In the case of Wallis Island, the Tongan-Christian influence was not abandoned after the rejection of the teachers in February 1836, for there was said to be a large faction sympathetic to the lotu Tonga (Thomas MS: VI, March 6, 1836). About a year after Pompallier had left Bataillon and Luzy at Wallis, Thomas sent Tongan Protestant teachers there again. This time they had more success than those sent in January 1836, presumably because they were sent to chiefs who were rivals of Lavelua, the Catholics' patron. Religion had probably become a major political issue as soon as the French priests became sufficiently competent in the Wallis language for them to conduct their work methodically—presumably during 1838—and it was probably during 1839 that Catholicism was clearly to be seen as having gained the upper hand over Protestantism. Paganism, by implication, was soundly defeated, and the contest focused on the competition between two rival foreign religions, each receiving sporadic political support from French warships and Tongan canoes respectively. The Protestants could not, of course, com- - 164 pete on equal terms with the combined influence of Lavelua and the French priests, but the Protestant community was still in existence when it was visited in May 1841 by the Rev. John Waterhouse, General Superintendent of the Wesleyan Mission. Waterhouse did not indicate the size and condition of the Protestant population, but gave some indication of its strength by referring to discussions with both Catholic and Protestant chiefs. He also engaged in public debate with one of the priests. The debate was in English, and therefore lost on the Wallis audience, but Waterhouse was considered the victor because during one of his speeches the spectators “saw the priest's eye go dead” (Waterhouse 1840:43).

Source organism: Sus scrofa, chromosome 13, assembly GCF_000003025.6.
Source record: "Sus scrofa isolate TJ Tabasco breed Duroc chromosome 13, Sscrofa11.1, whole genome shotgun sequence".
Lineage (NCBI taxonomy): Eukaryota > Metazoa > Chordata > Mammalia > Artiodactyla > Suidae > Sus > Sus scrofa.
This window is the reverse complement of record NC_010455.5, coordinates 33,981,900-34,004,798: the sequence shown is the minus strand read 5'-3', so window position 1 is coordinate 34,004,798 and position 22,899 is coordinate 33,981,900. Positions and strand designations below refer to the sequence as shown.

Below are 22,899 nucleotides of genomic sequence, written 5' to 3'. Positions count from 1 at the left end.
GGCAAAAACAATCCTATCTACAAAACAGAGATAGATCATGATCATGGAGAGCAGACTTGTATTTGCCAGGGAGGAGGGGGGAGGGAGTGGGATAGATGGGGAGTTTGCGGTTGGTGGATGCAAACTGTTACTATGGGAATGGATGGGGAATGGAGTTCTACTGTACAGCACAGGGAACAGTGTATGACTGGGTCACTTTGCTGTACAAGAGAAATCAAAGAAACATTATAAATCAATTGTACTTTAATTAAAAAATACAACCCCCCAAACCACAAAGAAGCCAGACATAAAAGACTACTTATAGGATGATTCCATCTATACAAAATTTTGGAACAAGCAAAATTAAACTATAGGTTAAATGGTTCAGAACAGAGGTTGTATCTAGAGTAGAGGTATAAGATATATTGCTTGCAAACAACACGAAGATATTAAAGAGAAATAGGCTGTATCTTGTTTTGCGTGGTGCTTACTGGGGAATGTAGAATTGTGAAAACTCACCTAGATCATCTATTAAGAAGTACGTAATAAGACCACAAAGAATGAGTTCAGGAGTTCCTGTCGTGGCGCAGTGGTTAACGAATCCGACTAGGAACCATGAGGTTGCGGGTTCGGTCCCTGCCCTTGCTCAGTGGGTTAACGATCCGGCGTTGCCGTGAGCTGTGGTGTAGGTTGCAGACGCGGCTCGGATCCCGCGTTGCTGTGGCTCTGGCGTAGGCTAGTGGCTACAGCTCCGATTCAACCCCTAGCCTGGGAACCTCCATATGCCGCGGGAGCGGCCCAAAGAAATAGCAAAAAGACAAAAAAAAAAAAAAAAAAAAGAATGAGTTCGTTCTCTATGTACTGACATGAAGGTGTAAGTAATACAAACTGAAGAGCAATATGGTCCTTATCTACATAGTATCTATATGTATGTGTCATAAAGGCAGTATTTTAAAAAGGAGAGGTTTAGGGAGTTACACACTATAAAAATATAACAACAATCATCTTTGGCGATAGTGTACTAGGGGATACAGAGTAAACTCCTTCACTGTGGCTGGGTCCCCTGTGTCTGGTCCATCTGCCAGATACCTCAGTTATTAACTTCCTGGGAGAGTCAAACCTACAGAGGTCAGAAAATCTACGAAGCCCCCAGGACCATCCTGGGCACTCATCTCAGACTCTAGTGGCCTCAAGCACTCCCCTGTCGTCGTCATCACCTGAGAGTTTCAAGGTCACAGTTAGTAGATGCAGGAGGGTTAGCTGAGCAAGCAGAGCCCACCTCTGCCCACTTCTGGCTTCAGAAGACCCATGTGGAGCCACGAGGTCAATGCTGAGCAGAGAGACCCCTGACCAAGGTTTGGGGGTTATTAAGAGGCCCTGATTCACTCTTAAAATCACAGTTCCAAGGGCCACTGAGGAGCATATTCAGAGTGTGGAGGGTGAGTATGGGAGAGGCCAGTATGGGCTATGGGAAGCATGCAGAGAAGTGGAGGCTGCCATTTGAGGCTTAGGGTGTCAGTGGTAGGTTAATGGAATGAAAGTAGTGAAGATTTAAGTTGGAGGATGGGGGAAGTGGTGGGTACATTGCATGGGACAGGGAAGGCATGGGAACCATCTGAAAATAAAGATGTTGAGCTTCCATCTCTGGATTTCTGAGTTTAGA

The seriousness of the politico-sectarian contest is measured by the departure of the chief Bo'oi, described as Lavelua's brother, with a number of his supporters. Bo'oi had become a Protestant, and left Wallis probably from a combination of political and religious motives. He spent some time in Fiji, and in April 1842 was in Vava'u, where Bishop Pompallier met him. Lavelua, who was travelling with Pompallier, invited Bo'oi and his party to return to Wallis (Pompallier, 1888:79-80).